Despite his actions, Magellan has been—and continues to be—widely honored by the field of astronomy. Magellan’s name currently appears in over 17,000 peer-reviewed academic articles. His name is attached to astronomical objects such as a lunar crater and a Martian crater, both of which are named Magalhaens; the NASA Magellan spacecraft; the twin 6.5-m Magellan telescopes; and most recently, an under construction, next-generation extremely large telescope called the Giant Magellan Telescope. The Magellan telescopes are all located in Chile, a country with a history of violent Spanish conquest. Indeed, Magellan’s “discovery” of the Strait of Magellan allowed Spanish conquistadors to explore Chile’s coast and led to genocidal campaigns against the native Mapuche people.

I and many other astronomers believe that astronomical objects and facilities should not be named after Magellan, or after anyone else with a violent colonialist legacy. We would like the International Astronomical Union—the body in charge of naming astronomical objects—to rename the Magellanic Clouds. We hope other astronomical institutions, particularly the consortia that manage the 6.5-m Magellan telescopes and the upcoming Giant Magellan Telescope, will also revisit the use of Magellan’s name.

Names reflect community values. Naming objects, buildings, and places after people has long been a way for society to honor individuals for their discoveries, their accomplishments, or the values they symbolize. Magellan made no astronomical discoveries, and for many, he continues to be a symbol of imperialist and anti-Indigenous violence.

Magellan is not the first person with a questionable history that astronomy has glorified, and he will likely not be the last. As physicists Chanda Prescod-Weinstein, Sarah Tuttle, Lucianne Walkowicz, and Brian Nord wrote in a 2021 essay on the naming of the James Webb Space Telescope: “There will always be complications in naming monuments or facilities after individuals. No hero is perfect.” But as they also point out, we can and should choose names of people that represent our highest ideals.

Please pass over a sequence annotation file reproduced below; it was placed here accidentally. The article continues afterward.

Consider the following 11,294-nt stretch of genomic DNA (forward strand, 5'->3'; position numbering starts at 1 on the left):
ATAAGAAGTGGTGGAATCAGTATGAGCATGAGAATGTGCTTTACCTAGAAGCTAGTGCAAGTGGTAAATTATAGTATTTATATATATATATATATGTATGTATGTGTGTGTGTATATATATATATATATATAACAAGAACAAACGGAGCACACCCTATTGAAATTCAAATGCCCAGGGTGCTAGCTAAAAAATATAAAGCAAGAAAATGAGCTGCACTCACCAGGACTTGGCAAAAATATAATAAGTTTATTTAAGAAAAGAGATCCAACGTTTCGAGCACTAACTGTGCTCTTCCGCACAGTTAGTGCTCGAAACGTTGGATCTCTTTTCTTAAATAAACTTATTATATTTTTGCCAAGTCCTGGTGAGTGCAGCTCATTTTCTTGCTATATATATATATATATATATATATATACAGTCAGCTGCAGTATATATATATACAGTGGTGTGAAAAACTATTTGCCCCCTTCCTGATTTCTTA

When we uphold the names of people, such as Magellan, whose lives and legacies have actively caused harm, we alienate the communities who have been harmed. The communities that suffered because of Magellan have rich astronomical traditions that are often less valued than Western ones. Even within the field of professional astronomy, the repercussions of Spanish colonization continue to this day. For example, I am the first woman of primarily Filipino descent to become an astronomy professor in the United States, in part because lack of access to resources has historically prevented Filipinos from participating in astronomy research.

Astronomers like to say that “the night sky belongs to everyone.” If we truly believe that, shouldn’t we honor that ideal when we name the objects in this shared space? Shouldn’t we be deliberate about the words we use to describe the cosmos? After all, our job is to tell the story of the Universe—and as with all stories, the way we tell it matters.

About the Author

Image of Mia de los Reyes

Mia de los Reyes is an assistant professor of astronomy at Amherst College, Massachusetts. As an observational astronomer, de los Reyes studies low-mass galaxies in the nearby Universe. To her knowledge, she is the first Filipino-American professor of astronomy in the United States.